Russian Army integrates breakaway forces of Georgian province

Parts of the small fighting forces of the Georgian breakaway province of South Ossetia have been placed under Russian military control, Russian Defence Minister Sergei Shoigu said on Friday.

Czech Republic's Pilsner Urquell beer is now Japanese

Japanese brewing company Asahi completed its takeover of the Czech brewery Pilsner Urquell on Friday, Asahi said in a statement.

Judge approves 25-million-dollar settlement of Trump University case

A US district judge on Friday approved a 25-million-dollar settlement of lawsuits and state fraud allegations against Trump University, the US president's now-defunct business venture.

Former Thai premier Thaksin to junta on reconciliation: 'Cut me out'

Former Thai prime minister Thaksin Shinawatra on Friday announced that he is not interested in the junta-led reconciliation process, three days after the junta handed him a half-a-billion-dollar tax bill for his past business deal.

Dalic: We welcome possible deal between Agrokor and banks

The government welcomes the possibility of an agreement being concluded between the Agrokor food company and creditor banks, and the bill on vitally important companies is not a fallback plan but the result of the government's care for the overall economic and financial stability of Croatia, Deputy Prime Minister and Minister of Economy Martina Dalic told a press conference in Zagreb on Friday.

Croatia, China sign action plan for cooperation in agriculture

The Croatian and Chinese ministries of agriculture on Friday signed an action plan for cooperation in the field of agriculture for the period 2017-2018, the Croatian ministry said in a statement.

ZSE indices up, Agrokor shares in focus of investor interest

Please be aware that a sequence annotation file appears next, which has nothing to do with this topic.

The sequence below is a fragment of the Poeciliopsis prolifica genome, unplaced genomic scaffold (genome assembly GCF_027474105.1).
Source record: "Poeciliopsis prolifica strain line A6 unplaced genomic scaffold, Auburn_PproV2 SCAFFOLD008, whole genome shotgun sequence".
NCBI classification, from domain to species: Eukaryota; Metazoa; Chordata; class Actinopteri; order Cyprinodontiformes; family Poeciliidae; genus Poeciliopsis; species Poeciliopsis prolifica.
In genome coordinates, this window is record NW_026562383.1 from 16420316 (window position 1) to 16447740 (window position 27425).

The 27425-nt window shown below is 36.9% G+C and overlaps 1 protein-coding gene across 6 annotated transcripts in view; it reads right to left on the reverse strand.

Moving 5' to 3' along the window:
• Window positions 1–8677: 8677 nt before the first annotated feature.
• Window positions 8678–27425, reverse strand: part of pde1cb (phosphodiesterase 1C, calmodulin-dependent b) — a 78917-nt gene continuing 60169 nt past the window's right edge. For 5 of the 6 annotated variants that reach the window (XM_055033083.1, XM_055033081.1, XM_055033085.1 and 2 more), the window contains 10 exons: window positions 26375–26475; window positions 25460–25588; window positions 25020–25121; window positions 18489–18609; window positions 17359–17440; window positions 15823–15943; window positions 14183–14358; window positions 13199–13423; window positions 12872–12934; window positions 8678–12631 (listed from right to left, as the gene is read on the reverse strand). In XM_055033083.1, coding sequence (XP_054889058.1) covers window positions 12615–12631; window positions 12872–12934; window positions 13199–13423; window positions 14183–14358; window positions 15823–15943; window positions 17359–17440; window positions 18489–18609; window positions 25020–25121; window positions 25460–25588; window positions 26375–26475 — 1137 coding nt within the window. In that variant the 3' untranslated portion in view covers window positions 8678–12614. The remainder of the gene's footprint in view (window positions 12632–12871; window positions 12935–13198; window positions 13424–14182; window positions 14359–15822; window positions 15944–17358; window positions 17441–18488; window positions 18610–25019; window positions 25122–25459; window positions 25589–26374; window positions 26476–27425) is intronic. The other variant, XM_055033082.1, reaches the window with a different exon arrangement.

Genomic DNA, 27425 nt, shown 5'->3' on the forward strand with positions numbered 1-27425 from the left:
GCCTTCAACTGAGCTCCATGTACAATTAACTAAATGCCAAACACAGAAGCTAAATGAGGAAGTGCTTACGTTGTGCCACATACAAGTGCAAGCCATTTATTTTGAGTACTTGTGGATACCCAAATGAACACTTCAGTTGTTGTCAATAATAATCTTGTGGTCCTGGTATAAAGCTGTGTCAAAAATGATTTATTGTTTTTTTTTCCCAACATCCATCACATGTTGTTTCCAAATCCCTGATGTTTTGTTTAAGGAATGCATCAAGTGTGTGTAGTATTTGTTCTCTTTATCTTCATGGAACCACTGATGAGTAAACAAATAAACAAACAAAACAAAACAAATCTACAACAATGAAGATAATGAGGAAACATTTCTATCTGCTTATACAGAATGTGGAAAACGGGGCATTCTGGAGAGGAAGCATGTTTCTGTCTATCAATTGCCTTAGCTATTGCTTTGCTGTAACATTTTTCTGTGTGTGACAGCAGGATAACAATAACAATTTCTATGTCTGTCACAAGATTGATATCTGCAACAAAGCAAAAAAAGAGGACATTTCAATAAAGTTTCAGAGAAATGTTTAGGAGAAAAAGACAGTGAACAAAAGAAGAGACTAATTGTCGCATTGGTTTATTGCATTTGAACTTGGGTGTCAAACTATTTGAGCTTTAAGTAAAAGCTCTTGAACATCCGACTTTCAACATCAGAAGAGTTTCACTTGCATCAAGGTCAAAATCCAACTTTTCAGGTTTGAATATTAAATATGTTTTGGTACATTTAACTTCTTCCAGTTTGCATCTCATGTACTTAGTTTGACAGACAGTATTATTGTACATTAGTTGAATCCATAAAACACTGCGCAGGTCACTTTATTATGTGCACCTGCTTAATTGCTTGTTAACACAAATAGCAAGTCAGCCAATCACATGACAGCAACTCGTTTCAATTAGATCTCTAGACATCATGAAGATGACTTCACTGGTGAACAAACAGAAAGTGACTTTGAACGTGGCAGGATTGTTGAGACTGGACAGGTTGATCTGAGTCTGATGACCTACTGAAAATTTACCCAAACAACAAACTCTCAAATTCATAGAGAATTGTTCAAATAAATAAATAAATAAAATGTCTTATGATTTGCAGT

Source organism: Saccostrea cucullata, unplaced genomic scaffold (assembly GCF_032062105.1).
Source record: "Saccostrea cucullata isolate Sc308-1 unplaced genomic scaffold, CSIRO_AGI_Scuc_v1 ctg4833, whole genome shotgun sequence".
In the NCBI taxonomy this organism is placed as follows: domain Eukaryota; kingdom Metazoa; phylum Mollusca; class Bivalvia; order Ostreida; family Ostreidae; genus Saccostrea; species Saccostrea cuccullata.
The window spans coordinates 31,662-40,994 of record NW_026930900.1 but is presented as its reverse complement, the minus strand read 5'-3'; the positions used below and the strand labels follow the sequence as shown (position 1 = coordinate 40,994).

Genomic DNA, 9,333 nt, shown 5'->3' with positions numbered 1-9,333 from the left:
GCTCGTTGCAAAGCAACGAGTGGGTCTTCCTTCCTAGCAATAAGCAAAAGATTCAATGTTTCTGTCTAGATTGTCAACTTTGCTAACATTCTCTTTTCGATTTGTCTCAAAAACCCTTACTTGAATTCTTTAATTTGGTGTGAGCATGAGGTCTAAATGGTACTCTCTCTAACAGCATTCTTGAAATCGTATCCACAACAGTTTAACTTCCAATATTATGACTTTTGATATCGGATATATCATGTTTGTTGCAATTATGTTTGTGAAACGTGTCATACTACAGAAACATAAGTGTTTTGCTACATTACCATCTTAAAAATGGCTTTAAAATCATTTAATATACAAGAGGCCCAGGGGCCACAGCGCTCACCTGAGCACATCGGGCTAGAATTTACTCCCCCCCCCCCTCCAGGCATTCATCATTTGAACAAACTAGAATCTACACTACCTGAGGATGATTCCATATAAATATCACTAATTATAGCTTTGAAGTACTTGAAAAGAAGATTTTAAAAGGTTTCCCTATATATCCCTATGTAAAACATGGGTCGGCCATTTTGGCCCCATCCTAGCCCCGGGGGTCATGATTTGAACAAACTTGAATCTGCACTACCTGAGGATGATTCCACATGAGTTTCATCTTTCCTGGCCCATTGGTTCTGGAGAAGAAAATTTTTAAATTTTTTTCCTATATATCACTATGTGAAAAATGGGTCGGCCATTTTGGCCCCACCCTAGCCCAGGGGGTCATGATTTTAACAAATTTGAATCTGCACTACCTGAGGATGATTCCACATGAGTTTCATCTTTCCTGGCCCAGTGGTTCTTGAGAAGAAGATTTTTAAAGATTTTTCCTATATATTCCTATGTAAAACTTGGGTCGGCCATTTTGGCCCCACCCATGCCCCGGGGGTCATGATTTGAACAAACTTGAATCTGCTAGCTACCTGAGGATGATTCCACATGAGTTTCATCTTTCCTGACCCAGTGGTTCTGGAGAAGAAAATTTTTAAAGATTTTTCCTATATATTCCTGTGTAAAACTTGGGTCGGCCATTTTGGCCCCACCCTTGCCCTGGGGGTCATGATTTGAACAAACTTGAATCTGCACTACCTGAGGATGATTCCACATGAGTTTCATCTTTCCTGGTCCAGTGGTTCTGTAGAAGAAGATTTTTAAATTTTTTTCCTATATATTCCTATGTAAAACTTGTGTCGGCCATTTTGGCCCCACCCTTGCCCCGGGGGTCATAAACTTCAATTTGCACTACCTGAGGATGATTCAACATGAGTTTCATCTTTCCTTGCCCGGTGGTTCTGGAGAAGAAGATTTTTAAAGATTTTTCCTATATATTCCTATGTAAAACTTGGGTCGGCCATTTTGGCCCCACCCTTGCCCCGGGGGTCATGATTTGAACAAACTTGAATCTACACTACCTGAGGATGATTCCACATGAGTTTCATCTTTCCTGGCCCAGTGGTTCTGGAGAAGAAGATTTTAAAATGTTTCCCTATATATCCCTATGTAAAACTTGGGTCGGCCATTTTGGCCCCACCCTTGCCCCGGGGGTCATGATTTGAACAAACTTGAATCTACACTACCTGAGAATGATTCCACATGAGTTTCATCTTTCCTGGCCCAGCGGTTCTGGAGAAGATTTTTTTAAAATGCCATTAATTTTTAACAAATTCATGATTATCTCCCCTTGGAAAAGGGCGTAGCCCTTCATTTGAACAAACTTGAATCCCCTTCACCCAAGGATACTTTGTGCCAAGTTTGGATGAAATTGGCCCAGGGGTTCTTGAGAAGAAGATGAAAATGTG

The Zagreb Stock Exchange (ZSE) indices on Friday rose by more than 1.8%, with stocks of the Agrokor food and retail concern being in the focus of investor interest again.

Berlin police defend handling of Berlin market attacker

Berlin police defended themselves on Friday against accusations that they stopped surveillance on Berlin Christmas market attacker despite knowing in June 2016 he was dangerous.

Croatia, creditors tailor emergency measures to save tottering giant

Croatia's tottering retail and food giant Agrokor reached an agreement with its creditors, putting its debts standby and allowing it to continue working during emergency restructuring, the Croatian branch of Austria's Erste Bank said Friday.

Agrokor's creditors say standstill agreement to go into force today

A standstill agreement regarding the Agrokor concern's existing financial obligations to banks will take effect on Friday, additional capital will be injected into the concern in the coming days and the concern will be actively restructured, which includes a change of its management, it was said on Friday after a meeting between Agrokor's suppliers and creditor banks.

Palestinians, UN slam Israel's new settlement plan

Palestinians, Israeli activists and the UN lambasted the government of Israeli Prime Minister Benjamin Netanyahu on Friday, a day after it gave the go-ahead for the first new West Bank settlement in a quarter of a century.

South Sudan rebels release three abducted foreign oil workers

South Sudanese rebels have released three foreign engineers they abducted in early March in the oil-rich Upper Nile region, Foreign Affairs Ministry official Mawein Makol Arik said on Friday.

Turkish opposition: Imprisoned party chief has gone on hunger strike

The head of Turkey's pro-Kurdish opposition party has launched a hunger strike from prison.

European leagues threaten Champions League schedule clashes

The European Professional Football Leagues (EPFL) on Friday threatened schedule clashes on Champions League matchdays in an ongoing dispute with the governing body UEFA.

Danish court revokes citizenship of IS volunteer

A Danish appellate court on Friday stripped a man of his Danish citizenship for volunteering to fight for the extremist Islamic State in Syria.

Banks and Agrokor agree on key elements of standstill agreement

Member banks of the coordinating committee of financial creditors and representatives of the Agrokor food company have in principle agreed on key elements of a standstill agreement, which is expected to be signed later today, announcing changes in the company's management team, Erste Bank said in a statement on Friday afternoon.

Syrian man on trial in Sweden; mosque attack labelled terrorism

A Syrian man went on trial Friday in the southern Swedish city of Malmo, charged with terrorism and arson after an attack last year on a building used as an assembly hall by Shiite Muslims.